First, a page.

Why Pay for the Poll if You Don’t Understand It?

Today the Gallup poll released its final head-to-head horserace numbers. The results, which predictably ran on the front page of USA Today, one of Gallup’s media sponsors, showed the candidates tied at 49 percent to 49 percent.

In this last poll, Gallup decided to shift an overwhelming majority of undecided voters into Kerry’s corner. According to USA Today, “Gallup’s formula assumes that nine of ten of those voters would support Kerry, based on analyses of previous presidential races involving an incumbent.” As the paper notes, without Gallup’s assumption that nine out of ten undecided voters will go for Kerry, Bush leads by two percentage points, 49 percent to 47 percent — not a big change, but a change, nonetheless. (Both results are well within the poll’s margin of error of plus or minus three percentage points.)

While USA Today did explain Gallup’s methodology, CNN, co-sponsor of the poll, wasn’t so helpful. Reporting on the Gallup numbers at 4:05 p.m. EST, “Inside Politics” anchor Judy Woodruff explained that the poll results showing a tie were “according to an estimate of the way undecided voters will go,” but didn’t explain the nature of the estimate that USA Today did (in just twenty words).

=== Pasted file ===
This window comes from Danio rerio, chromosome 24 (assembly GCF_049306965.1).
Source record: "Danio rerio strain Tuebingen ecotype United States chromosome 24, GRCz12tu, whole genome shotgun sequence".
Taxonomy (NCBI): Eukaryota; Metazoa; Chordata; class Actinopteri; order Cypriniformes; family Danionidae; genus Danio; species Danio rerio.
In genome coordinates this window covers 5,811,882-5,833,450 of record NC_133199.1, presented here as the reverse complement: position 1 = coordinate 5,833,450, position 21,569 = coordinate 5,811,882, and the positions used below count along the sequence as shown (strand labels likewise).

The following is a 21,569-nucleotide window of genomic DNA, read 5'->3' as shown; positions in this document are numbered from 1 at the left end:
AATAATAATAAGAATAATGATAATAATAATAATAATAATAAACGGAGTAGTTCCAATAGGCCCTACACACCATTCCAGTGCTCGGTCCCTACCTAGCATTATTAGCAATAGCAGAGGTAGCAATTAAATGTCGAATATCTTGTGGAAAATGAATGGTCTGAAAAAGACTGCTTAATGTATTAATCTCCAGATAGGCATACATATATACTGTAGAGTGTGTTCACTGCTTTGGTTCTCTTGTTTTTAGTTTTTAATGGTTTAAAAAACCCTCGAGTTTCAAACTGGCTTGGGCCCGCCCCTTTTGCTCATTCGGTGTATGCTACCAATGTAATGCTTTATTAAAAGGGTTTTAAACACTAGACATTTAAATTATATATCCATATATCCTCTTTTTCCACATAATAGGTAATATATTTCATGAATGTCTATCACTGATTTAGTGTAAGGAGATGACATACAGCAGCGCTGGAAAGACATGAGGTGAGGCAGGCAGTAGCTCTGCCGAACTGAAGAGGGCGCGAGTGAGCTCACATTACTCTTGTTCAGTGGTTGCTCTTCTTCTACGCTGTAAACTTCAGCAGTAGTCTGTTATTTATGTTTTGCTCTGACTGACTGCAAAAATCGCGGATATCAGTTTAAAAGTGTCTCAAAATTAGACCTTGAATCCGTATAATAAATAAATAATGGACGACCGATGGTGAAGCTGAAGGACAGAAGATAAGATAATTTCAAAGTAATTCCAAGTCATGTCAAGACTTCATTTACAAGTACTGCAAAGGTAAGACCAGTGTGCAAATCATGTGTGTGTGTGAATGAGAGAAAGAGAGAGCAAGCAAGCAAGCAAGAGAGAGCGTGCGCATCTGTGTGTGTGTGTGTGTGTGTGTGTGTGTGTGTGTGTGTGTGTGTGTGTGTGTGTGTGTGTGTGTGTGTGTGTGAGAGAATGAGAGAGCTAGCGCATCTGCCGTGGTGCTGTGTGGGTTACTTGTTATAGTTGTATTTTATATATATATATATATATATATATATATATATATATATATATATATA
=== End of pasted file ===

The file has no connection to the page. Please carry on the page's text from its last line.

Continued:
Sadly, Woodruff did a better job than her colleague Wolf Blitzer did an hour later. Blitzer explained to his viewers that the tie at 49 percent to 49 percent occurs “when the undecided vote is removed.” That’s not just confusing, it’s also dead wrong. In this particular Gallup poll, the undecided voters were not removed from the equation, but actually inserted into Kerry’s column.

As we’ve pointed out before, polls are puzzling enough all by themselves — part science, part art, part hunch. The last thing voters need are talking heads who understand neither the details of how a particular poll was structured nor the assumptions behind that decision — or, worse, who just get it flat wrong.

Thomas Lang

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Thomas Lang was a writer at CJR Daily.